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How to avoid common pitfalls in your construction project
The judgment Cartwright Pond Ltd v Wild  EWHC 1600 (TCC) highlights key issues that a building contractor and a homeowner should consider at the procurement stage, including:
1. Appoint independent professionals
You should appoint independent professionals, such as a construction lawyer, at the pre-contract stage to advise you on key terms of a contract. A lawyer should negotiate and agree a contract with the opposing party before works are commenced.
2. Appoint a contract administrator
A contract administrator should be appointed before or once the contract is in place. A contract administrator will assist the employer at the pre-contract stage by deciding:
the type of building contract the parties should execute, and
basic terms, such as the start and completion date of the project and the level of liquidated damages.
A contract administrator is responsible for administering the contract between both parties and will make key decisions throughout the project. The risk of a project drifting for far longer than it ought to have been is also minimised. They will also create a document trail that may assist in a dispute.
Although the homeowner, in this case ], was an IT professional, that did not mean she was necessarily equipped to manage the project on her own. If a contract administrator was appointed in this case, it is likely that the issues could have been resolved swiftly and without the need for the parties to proceed to trial.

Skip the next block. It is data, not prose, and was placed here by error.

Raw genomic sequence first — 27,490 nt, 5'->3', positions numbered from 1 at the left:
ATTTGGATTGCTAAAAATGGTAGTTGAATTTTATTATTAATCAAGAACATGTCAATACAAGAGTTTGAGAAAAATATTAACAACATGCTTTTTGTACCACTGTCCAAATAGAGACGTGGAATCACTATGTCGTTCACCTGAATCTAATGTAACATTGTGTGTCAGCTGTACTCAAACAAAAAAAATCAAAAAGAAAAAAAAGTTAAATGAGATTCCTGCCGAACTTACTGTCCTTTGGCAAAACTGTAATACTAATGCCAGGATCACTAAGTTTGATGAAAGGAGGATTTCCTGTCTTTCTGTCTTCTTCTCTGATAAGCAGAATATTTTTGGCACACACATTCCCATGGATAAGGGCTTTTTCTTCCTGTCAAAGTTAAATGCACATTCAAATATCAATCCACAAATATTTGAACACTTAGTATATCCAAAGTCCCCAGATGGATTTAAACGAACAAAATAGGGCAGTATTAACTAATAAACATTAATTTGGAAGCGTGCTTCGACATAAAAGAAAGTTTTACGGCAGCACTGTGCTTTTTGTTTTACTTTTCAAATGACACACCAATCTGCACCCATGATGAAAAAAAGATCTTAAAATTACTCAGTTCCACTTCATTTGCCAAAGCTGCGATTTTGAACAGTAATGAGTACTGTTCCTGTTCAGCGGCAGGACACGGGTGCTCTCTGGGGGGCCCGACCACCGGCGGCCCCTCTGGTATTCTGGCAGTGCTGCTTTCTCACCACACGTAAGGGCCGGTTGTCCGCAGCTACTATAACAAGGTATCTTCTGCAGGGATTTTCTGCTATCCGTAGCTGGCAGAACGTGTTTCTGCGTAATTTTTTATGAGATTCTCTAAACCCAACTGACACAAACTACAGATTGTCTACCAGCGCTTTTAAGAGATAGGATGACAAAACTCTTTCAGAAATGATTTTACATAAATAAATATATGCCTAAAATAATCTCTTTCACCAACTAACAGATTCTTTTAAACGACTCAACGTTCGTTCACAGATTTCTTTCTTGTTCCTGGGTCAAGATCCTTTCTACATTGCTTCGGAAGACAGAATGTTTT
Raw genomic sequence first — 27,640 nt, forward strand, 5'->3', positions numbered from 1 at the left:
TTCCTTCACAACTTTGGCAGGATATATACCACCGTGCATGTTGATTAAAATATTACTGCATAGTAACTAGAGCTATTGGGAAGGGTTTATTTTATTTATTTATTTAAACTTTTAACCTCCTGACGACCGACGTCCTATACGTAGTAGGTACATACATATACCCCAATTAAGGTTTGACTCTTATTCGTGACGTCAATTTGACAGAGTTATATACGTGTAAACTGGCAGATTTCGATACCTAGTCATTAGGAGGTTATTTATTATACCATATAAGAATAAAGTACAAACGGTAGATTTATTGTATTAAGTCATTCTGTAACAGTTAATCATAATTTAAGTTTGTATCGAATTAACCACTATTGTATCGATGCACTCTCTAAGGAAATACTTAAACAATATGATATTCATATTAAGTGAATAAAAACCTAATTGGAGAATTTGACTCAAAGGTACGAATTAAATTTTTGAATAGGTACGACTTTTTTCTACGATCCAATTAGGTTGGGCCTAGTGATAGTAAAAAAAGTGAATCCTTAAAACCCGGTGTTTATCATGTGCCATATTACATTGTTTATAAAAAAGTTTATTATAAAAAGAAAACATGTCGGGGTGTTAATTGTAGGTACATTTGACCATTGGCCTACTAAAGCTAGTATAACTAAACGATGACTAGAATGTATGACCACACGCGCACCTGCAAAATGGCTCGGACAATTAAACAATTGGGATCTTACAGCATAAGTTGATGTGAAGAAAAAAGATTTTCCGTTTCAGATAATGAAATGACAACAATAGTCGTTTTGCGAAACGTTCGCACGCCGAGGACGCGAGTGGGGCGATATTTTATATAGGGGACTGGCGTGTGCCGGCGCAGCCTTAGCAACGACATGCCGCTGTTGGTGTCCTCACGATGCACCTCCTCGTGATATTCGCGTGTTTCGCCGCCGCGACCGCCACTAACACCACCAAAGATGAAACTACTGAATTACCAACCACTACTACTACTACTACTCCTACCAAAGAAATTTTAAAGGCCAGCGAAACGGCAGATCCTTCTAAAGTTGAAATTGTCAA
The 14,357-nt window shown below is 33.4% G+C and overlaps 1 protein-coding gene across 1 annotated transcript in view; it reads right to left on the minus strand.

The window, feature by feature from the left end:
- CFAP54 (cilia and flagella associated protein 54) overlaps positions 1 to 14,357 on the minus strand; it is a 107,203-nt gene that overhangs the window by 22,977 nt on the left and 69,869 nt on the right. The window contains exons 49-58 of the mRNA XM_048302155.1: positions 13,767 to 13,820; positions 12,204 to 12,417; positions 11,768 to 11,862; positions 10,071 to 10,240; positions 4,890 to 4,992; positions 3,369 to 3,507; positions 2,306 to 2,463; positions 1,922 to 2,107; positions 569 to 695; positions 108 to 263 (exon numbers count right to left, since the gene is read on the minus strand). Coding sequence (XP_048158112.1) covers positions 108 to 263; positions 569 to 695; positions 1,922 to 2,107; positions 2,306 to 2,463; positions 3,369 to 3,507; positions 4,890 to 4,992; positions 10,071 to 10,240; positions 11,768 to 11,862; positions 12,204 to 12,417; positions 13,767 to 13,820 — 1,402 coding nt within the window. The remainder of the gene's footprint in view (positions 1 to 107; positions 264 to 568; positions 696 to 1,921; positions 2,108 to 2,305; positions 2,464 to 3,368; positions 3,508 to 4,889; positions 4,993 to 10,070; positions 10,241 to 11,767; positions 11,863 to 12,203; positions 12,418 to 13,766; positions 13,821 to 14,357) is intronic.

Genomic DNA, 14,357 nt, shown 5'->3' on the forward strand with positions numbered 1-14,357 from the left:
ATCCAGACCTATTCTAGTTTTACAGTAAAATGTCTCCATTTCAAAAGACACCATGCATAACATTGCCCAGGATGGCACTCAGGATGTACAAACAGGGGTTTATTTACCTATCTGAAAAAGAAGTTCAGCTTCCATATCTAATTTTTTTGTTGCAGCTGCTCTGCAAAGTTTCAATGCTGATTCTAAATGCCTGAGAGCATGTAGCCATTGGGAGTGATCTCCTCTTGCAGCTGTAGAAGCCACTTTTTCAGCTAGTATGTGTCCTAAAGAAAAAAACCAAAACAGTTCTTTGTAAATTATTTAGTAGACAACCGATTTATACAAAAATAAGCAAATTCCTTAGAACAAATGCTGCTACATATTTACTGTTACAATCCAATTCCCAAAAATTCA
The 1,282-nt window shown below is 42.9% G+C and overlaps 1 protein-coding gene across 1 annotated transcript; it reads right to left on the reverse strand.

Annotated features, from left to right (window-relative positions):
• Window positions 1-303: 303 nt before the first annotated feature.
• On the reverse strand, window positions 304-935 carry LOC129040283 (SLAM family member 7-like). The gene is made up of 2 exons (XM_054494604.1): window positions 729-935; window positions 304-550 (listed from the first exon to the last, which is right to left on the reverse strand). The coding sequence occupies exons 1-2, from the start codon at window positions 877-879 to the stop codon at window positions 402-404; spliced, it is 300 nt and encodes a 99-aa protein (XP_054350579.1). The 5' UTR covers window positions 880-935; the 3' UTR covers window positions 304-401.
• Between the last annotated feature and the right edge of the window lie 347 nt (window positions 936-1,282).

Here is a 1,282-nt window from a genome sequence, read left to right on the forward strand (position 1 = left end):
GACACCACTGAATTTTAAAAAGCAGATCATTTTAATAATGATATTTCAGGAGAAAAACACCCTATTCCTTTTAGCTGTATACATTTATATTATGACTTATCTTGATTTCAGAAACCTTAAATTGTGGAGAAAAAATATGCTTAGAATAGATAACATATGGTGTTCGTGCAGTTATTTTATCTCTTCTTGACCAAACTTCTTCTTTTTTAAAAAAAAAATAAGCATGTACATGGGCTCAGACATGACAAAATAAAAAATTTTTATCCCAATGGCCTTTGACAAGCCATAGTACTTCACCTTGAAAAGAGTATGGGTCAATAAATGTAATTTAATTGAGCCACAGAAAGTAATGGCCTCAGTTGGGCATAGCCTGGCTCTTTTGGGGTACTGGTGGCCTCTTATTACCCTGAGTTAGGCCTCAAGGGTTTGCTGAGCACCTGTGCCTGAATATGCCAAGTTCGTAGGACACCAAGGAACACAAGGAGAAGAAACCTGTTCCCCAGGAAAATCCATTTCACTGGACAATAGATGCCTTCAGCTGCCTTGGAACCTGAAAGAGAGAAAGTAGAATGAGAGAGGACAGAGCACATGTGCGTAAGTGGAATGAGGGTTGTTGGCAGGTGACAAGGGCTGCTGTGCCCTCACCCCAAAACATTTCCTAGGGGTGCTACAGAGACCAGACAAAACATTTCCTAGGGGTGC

3. Read and understand your contract
In a typical construction dispute, the parties are required to read and understand what their obligations under the contract are. In this case, both parties did not understand the terms of the contract.
The homeowner stated the contract included the RIBA form standard terms whereas the court stated otherwise. Each party should seek legal advice on the key terms of a contract, understand how an extension of time mechanism works and how to deal with a potential dispute. Each party should not believe that they will save money by avoiding legal advice during any stage of a project.
4. Keep records
Before a party brings a claim based on delay or disruption, they should gather documentary evidence in support of their claim. This should include labour records, timesheets, schedule of attendance by subcontractors, photographic evidence and email correspondence between both parties.
I am a construction lawyer specialising in dispute resolution and construction law and can be contacted on 01245 453804 or alternatively you can email me at firstname.lastname@example.org.